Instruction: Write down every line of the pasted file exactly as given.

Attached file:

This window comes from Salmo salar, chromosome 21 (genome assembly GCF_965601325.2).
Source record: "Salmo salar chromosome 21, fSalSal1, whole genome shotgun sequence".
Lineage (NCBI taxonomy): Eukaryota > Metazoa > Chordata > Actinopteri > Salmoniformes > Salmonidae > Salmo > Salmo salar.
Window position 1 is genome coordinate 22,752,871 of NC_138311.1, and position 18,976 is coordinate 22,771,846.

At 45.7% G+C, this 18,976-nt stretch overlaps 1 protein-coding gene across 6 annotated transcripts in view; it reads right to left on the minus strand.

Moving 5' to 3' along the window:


This window comes from Salmo salar, chromosome 21 (genome assembly GCF_965601325.2).
Source record: "Salmo salar chromosome 21, fSalSal1, whole genome shotgun sequence".
Lineage (NCBI taxonomy): Eukaryota > Metazoa > Chordata > Actinopteri > Salmoniformes > Salmonidae > Salmo > Salmo salar.
Window position 1 is genome coordinate 22,752,871 of NC_138311.1, and position 18,976 is coordinate 22,771,846.

At 45.7% G+C, this 18,976-nt stretch overlaps 1 protein-coding gene across 6 annotated transcripts in view; it reads right to left on the minus strand.

Moving 5' to 3' along the window: